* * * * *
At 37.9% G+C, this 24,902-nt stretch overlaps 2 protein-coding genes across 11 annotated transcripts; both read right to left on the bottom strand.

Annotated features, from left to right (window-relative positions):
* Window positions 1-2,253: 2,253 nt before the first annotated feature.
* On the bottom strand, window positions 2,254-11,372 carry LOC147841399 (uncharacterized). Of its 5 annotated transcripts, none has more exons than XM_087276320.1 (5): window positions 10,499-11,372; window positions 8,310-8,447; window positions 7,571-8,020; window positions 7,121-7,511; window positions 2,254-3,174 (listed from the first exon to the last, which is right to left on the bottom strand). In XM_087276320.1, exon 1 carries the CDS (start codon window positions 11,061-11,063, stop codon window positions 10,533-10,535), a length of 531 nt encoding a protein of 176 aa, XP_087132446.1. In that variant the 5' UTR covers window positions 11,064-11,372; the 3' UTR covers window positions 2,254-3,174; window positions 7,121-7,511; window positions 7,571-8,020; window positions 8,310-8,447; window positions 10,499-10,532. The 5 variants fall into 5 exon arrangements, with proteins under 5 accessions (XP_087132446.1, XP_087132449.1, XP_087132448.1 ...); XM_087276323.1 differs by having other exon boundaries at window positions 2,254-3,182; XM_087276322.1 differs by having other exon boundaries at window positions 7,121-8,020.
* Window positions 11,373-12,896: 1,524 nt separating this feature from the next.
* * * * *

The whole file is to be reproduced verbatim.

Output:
At 37.9% G+C, this 24,902-nt stretch overlaps 2 protein-coding genes across 11 annotated transcripts; both read right to left on the bottom strand.

Annotated features, from left to right (window-relative positions):
* Window positions 1-2,253: 2,253 nt before the first annotated feature.
* On the bottom strand, window positions 2,254-11,372 carry LOC147841399 (uncharacterized). Of its 5 annotated transcripts, none has more exons than XM_087276320.1 (5): window positions 10,499-11,372; window positions 8,310-8,447; window positions 7,571-8,020; window positions 7,121-7,511; window positions 2,254-3,174 (listed from the first exon to the last, which is right to left on the bottom strand). In XM_087276320.1, exon 1 carries the CDS (start codon window positions 11,061-11,063, stop codon window positions 10,533-10,535), a length of 531 nt encoding a protein of 176 aa, XP_087132446.1. In that variant the 5' UTR covers window positions 11,064-11,372; the 3' UTR covers window positions 2,254-3,174; window positions 7,121-7,511; window positions 7,571-8,020; window positions 8,310-8,447; window positions 10,499-10,532. The 5 variants fall into 5 exon arrangements, with proteins under 5 accessions (XP_087132446.1, XP_087132449.1, XP_087132448.1 ...); XM_087276323.1 differs by having other exon boundaries at window positions 2,254-3,182; XM_087276322.1 differs by having other exon boundaries at window positions 7,121-8,020.
* Window positions 11,373-12,896: 1,524 nt separating this feature from the next.